In February of 1863, Sylvanus Wheat described leaving Camp Bliss for Camp California, which was located slightly west of Alexandria, Virginia. He noted the large number of "convenient articles" that had to be left behind, such as kettles, cans, cupboards, and a stove and washtub, but remarked that they had made two black walnut bedsteads (February 18, 1863). There, he suffered increasing health problems related to his lungs and throat. By April, Sylvanus Wheat wrote from the U.S. General Hospital in Fairfax, Virginia, shortly before receiving a discharge. On April 1, 1863, he described a night during which he and other patients tried to soothe the sickest among them; he also gave an account of an extensive examination, which involved both medical and personal questions (April 3, 1863). In his final letter before leaving for home, he expressed fears that he would die upon release from the hospital (April 5, 1863).
Several letters refer to the Dakota War, which Sylvanus' brother James and sister-in-law Almira reported on from Lenora, Minnesota. On February 5, 1863, James wrote that he expected the "Indians will make a fuss next Spring in Minnesota. The militia here is organizing and getting ready to do something if necessary." Almira also wrote, expressing worry that James would be drafted to protect settlers from the Dakota (October 24, 1863). A few post-Civil War letters provide news on the children and farming activities of Sylvanus and Rachel Wheat and their children.
Dakota Indians--Wars, 1862-1865.
Family farms--New York (State)
Farming--New York (State)
United States. Army--Military life.
United States. Army. New York Infantry Regiment, 144th (1862-1865)
United States--History--Civil War, 1861-1865.
United States--History--Civil War, 1861-1865--Destruction and pillage.
United States--History--Civil War, 1861-1865--Hospitals.
United States--History--Civil War, 1861-1865--Medical care.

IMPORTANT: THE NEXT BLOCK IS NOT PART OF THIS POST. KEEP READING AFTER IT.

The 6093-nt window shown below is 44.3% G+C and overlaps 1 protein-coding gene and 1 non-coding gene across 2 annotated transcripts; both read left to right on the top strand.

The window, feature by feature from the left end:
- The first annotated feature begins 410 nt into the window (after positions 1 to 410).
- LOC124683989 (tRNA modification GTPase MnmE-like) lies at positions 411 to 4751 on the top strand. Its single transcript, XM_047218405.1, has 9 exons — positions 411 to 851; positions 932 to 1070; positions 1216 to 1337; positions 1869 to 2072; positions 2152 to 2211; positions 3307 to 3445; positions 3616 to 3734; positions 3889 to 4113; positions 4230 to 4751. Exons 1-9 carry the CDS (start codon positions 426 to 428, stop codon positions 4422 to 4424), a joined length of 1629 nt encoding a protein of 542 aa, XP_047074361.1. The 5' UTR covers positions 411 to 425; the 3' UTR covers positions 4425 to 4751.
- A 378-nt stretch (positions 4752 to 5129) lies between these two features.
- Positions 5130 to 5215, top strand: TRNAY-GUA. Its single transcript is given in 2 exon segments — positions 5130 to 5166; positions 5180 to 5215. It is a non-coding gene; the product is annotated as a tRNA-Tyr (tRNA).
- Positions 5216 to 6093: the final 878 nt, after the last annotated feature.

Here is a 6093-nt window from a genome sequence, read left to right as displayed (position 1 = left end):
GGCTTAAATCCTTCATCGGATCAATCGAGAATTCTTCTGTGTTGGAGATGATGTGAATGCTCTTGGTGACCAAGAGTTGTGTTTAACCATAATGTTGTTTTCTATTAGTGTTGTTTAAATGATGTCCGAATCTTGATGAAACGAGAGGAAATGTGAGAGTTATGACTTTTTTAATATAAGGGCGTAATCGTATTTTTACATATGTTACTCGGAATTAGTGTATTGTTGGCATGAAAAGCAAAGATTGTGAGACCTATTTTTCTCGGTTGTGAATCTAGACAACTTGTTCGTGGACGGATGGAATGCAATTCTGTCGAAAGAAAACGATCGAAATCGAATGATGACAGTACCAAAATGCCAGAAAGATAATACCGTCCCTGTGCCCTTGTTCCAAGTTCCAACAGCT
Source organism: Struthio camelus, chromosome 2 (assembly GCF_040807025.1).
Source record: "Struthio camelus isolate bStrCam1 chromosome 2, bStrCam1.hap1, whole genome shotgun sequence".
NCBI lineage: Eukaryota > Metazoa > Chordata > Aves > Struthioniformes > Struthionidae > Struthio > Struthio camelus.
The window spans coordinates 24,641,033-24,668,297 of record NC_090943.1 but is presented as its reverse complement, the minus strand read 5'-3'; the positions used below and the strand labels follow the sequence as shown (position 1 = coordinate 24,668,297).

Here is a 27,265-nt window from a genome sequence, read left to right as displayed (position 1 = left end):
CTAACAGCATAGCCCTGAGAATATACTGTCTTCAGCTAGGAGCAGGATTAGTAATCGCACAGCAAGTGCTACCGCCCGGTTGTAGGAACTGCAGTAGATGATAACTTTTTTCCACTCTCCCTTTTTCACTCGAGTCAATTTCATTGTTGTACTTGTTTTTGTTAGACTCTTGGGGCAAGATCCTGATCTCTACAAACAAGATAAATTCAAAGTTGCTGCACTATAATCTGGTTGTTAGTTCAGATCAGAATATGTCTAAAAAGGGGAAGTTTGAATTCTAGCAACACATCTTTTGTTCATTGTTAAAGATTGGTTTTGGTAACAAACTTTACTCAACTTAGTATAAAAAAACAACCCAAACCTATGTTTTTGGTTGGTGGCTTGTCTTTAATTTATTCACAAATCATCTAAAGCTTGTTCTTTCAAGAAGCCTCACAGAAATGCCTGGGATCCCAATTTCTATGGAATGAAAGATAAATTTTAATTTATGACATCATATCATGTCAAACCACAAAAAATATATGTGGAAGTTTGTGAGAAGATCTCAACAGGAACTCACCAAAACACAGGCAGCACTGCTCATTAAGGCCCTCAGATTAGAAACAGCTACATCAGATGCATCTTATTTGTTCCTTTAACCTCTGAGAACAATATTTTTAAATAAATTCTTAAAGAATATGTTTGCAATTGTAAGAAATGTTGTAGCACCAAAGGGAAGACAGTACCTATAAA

Untied States--History--Civil War, 1861-1865--Social aspects.
Drake, Cordelia (Wheat), 1818-1887.
Estee, Lois E.
Moore, Mary A.
Moore, Nathaniel W.
Wheat, George W.
Wheat, James M.
Wheat, Lemira F., b. 1835.
Wheat, Mary A.
Wheat, Rachel (Loveland), b. 1828.
Wheat, Sylvanus A., 1823-1897.
Container / Location
Box 73, Schoff Civil War Collection
Sylvanus A. and Rachel Wheat papers [series]
September 21, 1848-November 9, 1862
November 11-November 23, 1862
November 25-December 14, 1862
December 16, 1862-January 5, 1863
January 7-February 5, 1863
February 6-March 5, 1863
March 6-April 5, 1863
October 24, 1863-1880
Additional Descriptive Data
1823 April 7
Birth of Sylvanus Addison Wheat in Franklin, New York
1828 August 8
Birth of Rachel Loveland
Death of Rachel's sister, Althea Loveland
1849 November 12
Marriage of Sylvanus A. Wheat and Rachel Loveland
Birth and death of Louisa A. Wheat, Sylvanus & Rachel'ss first child
Birth of Mary A. Wheat, their second child
Birth of Emma E. Wheat, their third child
Death of Sylvanus's mother, Eunice [Dewey] Wheat
Birth of Alice C. Wheat, their fourth child
1861 August 8
Birth of James W. Wheat, their first son and fifth child
1861 October 3
Death of Emma E., almost 5 years old
1861 October 5
Death of Mary A., 8 years old
1861 October 15
Death of Alice C., 3 years old
1861 October 21
Death of James W., just over 2 months old
Enlistment of Sylvanus (age 39) in Co. D of 144th N.Y. Volunteers